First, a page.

Freeland’s Director attends SMART training in Nepal

(27 February 2016 )

Uttara Mendiratta, Co-Director, Freeland India, attended the South Asia Training of Trainers Workshop in SMART (Spatial Monitoring and Reporting Tool), held from 22nd – 26th February 2016 at Chitwan National Park, Nepal.

The workshop provided participants with hands-on experience in the use of SMART software to perform Law Enforcement Monitoring (LEM) tasks. SMART is a freely available software application that is designed to improve the ability of protected area agencies to combat poaching through a suite of best practices. It can be used by managers to plan, evaluate and implement activities and promote good governance. SMART has been designed by a team of software engineers in collaboration with conservation scientists and conservation managers. The trainers at the Chitwan workshop were drawn from the pool of experts in the SMART partnership.

Participants were trained in the basics of how to create and configure conservation area in SMART, populate it with patrol data, perform analysis of the data and prepare reports. The overall goal was to provide participants with sufficient knowledge to be able to train other users on how to implement and use SMART. Mendiratta adds, “We look forward to helping Indian protected area managers in the use of SMART. The software is user-friendly and can be a great tool for managing and streamlining patrolling activities and enable better accountability.”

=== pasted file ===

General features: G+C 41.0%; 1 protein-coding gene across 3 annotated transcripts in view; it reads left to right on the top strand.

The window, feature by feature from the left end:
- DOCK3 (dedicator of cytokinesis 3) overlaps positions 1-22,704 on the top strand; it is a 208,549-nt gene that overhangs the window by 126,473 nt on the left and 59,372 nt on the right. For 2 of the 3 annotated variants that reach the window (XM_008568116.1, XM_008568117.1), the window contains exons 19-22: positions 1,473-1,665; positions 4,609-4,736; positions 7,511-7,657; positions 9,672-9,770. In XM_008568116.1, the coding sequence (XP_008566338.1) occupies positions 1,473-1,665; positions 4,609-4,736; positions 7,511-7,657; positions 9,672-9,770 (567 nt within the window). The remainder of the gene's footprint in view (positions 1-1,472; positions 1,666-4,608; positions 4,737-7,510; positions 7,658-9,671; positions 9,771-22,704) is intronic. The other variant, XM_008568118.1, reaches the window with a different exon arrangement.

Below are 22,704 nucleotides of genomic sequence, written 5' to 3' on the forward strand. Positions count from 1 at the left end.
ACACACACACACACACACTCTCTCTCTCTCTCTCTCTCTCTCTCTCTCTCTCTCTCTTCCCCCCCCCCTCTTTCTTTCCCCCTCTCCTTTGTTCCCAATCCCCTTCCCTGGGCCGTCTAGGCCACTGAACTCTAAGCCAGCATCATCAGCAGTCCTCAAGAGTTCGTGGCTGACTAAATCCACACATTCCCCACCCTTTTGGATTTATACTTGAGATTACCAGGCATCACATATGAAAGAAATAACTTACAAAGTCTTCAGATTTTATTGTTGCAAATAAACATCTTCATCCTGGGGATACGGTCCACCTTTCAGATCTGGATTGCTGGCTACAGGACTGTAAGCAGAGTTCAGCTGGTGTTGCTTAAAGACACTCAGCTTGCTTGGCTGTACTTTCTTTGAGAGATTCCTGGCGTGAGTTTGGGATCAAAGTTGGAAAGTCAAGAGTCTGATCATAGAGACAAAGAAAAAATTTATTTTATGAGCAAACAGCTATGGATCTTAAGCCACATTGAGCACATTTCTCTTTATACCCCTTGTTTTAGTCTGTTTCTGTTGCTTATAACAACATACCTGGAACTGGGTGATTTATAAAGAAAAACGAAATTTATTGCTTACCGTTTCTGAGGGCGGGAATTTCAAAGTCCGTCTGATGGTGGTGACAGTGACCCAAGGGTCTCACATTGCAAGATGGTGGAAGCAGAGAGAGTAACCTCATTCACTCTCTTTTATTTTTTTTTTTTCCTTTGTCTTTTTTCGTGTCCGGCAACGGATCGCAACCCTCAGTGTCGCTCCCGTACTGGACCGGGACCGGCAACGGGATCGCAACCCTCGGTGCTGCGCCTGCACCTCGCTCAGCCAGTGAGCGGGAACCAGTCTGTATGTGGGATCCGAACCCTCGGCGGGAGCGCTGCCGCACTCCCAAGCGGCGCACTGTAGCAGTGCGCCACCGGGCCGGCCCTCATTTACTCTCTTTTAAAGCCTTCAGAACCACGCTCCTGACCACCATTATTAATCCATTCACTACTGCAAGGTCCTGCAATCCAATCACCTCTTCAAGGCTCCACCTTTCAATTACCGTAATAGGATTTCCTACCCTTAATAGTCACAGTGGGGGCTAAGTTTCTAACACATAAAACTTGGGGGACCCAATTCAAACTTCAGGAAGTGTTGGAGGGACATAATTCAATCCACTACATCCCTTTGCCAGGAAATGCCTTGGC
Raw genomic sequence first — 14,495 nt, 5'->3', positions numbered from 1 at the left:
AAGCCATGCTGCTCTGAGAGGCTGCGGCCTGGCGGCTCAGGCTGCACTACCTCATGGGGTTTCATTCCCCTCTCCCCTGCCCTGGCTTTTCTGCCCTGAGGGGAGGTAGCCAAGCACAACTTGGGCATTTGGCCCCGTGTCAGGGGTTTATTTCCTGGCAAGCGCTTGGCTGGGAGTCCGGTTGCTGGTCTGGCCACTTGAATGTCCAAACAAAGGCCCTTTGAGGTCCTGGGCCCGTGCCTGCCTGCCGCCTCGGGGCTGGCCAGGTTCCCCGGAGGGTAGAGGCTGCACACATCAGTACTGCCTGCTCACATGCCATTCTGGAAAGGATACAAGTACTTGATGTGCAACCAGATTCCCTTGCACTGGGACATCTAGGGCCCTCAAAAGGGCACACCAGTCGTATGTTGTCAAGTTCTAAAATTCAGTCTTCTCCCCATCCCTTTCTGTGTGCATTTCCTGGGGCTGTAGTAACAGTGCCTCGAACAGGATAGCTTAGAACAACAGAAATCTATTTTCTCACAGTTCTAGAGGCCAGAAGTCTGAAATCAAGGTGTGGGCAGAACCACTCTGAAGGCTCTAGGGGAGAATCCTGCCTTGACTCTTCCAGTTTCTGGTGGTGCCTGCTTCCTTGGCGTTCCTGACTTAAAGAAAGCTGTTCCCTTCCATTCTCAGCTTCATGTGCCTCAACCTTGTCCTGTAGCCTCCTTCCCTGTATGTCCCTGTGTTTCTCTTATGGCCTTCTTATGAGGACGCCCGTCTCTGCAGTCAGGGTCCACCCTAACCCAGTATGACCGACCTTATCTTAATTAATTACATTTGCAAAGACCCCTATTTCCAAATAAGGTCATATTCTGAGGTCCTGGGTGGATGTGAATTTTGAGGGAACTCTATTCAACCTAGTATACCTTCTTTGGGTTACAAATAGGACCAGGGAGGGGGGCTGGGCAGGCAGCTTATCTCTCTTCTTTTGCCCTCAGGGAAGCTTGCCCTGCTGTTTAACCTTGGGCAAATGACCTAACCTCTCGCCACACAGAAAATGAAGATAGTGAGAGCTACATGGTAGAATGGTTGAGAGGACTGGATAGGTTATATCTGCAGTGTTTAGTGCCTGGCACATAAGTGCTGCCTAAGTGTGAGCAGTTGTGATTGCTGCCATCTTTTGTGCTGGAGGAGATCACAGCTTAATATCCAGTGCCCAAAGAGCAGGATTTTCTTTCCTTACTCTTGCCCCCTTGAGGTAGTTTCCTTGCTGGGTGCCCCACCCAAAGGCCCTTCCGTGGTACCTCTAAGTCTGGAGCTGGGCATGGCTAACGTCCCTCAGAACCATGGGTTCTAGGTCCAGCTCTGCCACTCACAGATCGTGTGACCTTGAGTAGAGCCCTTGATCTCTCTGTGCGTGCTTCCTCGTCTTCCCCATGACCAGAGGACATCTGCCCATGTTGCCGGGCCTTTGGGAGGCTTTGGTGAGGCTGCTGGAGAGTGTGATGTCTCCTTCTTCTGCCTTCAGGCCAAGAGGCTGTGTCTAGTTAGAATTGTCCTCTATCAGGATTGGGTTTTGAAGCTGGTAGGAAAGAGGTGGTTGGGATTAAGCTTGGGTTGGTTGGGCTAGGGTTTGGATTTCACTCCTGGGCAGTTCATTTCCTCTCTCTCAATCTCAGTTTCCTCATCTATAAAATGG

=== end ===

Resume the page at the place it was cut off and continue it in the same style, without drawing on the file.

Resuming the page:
Mendiratta (extreme right) during field data collection

The workshop was attended by representatives from NGOs and government agencies from India, Nepal, Bhutan, Indonesia, Malaysia, Myanmar and UAE. In addition to the software training, the workshop provided a platform for lively debates on best practices in field protection. A presentation by the Nepal Army, which has been entrusted with protection of protected areas such as Chitwan, provided insights on how patrolling activities in Nepal have been managed using a combination of mobile devices, phone networks and software to result in effective anti-poaching measures. These have perhaps enabled Chitwan to enjoy a long period of ‘zero rhino poaching’.

For many of the participants, a major bonus at the workshop was the sight of wild rhinos wallowing in the river during the coffee breaks. Not to mention it’s not always that the group photo of a workshop includes a wild rhino!


Copy of Nepal_Group Photo

Mendiratta (standing, extreme right) in a group photo of all the participants